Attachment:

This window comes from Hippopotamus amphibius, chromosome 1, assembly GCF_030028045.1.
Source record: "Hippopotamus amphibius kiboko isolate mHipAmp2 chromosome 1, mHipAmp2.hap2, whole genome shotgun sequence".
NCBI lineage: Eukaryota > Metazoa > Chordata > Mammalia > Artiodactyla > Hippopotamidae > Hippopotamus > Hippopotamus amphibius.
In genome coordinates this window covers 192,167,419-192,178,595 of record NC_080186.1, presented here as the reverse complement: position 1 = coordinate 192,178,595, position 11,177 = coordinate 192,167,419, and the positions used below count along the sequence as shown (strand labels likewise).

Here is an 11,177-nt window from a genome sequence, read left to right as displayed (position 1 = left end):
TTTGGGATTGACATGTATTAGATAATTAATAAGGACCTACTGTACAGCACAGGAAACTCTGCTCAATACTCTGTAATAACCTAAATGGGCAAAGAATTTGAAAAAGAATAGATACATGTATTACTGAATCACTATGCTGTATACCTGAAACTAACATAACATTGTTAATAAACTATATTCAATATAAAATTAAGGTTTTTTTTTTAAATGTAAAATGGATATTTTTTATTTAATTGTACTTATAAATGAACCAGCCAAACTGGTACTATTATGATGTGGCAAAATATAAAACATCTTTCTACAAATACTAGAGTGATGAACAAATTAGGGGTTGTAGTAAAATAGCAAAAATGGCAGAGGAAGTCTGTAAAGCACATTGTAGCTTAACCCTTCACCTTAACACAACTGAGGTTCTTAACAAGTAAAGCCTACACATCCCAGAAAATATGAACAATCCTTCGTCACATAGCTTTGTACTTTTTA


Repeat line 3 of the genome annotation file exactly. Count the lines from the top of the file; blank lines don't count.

NCBI lineage: Eukaryota > Metazoa > Chordata > Mammalia > Artiodactyla > Hippopotamidae > Hippopotamus > Hippopotamus amphibius.